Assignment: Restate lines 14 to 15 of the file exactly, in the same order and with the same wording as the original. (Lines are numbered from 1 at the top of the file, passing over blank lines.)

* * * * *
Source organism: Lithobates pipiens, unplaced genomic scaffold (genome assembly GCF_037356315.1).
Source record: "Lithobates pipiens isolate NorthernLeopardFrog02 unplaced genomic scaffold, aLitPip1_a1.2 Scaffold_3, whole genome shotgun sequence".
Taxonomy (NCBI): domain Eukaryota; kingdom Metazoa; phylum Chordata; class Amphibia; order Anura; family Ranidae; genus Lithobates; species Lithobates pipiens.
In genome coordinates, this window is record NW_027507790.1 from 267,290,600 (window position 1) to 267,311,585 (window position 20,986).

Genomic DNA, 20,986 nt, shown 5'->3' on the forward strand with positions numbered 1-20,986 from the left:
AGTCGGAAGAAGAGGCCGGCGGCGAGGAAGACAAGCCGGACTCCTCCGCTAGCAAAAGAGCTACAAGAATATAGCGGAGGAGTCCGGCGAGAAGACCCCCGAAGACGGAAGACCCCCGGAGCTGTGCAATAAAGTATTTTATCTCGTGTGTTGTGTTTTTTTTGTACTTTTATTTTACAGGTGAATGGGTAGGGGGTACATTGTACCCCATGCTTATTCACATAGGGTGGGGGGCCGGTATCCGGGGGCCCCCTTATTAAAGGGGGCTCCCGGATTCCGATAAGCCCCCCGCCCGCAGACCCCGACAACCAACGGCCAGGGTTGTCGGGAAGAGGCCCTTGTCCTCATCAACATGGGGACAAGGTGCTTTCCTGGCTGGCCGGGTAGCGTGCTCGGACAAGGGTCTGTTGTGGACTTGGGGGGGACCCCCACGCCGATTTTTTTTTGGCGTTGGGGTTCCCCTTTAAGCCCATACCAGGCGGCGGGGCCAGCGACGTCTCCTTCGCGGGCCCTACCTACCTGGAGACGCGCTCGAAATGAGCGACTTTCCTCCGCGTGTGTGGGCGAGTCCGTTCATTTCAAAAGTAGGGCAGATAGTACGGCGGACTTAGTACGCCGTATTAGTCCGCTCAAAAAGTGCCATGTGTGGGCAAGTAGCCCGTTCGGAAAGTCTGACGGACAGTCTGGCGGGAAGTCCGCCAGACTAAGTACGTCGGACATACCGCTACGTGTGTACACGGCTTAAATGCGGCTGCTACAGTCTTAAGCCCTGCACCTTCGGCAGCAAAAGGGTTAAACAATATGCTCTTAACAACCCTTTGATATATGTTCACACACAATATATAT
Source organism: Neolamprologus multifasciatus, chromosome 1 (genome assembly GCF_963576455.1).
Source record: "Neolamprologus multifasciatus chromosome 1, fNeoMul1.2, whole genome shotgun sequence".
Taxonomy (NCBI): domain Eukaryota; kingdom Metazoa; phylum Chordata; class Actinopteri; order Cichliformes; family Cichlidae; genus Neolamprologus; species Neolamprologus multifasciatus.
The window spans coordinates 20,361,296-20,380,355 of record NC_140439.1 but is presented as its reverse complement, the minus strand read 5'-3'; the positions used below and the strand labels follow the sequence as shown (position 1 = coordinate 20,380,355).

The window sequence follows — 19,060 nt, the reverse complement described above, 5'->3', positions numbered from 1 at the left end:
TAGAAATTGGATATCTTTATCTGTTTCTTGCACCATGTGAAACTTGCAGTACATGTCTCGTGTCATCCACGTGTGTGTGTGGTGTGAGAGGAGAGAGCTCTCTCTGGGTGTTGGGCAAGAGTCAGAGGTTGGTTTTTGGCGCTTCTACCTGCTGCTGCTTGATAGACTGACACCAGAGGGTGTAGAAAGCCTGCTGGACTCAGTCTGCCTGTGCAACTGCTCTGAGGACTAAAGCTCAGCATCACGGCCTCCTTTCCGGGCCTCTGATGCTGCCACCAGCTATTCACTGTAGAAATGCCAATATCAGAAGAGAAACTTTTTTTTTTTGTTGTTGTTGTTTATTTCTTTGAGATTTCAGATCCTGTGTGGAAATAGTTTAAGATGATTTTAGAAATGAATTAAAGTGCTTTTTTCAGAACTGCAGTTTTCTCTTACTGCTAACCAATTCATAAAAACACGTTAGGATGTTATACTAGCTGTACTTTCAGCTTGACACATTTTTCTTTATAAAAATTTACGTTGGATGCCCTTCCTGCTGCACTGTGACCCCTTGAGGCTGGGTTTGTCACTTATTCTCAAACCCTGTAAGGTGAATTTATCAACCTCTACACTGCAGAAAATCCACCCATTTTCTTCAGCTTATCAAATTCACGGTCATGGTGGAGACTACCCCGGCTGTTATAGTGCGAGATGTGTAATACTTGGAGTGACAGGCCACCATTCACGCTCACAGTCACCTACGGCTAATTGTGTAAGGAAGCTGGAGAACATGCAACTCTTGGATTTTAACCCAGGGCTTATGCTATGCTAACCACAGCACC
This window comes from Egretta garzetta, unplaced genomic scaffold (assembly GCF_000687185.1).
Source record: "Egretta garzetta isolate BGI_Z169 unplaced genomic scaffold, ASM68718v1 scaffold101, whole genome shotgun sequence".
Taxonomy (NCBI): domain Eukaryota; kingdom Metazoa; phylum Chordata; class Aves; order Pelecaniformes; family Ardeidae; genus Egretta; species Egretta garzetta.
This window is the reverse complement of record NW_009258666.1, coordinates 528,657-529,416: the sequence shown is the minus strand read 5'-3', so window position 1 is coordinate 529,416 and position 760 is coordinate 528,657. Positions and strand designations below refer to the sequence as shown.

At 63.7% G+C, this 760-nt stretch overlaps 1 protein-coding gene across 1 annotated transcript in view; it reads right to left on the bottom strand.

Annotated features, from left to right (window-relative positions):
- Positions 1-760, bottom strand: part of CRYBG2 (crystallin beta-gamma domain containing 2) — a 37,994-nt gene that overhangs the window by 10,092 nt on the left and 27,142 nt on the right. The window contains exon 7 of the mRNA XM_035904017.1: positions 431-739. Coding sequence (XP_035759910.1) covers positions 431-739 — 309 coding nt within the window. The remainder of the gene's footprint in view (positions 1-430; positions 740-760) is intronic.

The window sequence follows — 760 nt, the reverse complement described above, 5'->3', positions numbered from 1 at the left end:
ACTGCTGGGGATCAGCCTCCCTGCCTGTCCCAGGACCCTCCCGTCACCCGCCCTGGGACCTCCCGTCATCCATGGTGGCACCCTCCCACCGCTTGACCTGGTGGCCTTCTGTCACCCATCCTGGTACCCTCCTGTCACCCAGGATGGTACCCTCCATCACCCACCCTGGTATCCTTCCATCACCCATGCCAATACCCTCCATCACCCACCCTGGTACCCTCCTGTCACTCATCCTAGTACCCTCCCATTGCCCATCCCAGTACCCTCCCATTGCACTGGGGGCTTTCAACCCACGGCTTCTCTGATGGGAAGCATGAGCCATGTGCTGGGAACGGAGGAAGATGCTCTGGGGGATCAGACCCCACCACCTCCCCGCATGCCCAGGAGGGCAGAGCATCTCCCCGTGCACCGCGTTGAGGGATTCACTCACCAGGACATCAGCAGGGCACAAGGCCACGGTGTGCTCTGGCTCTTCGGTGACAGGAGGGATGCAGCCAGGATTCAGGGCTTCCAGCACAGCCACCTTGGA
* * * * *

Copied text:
Source record: "Egretta garzetta isolate BGI_Z169 unplaced genomic scaffold, ASM68718v1 scaffold101, whole genome shotgun sequence".
Taxonomy (NCBI): domain Eukaryota; kingdom Metazoa; phylum Chordata; class Aves; order Pelecaniformes; family Ardeidae; genus Egretta; species Egretta garzetta.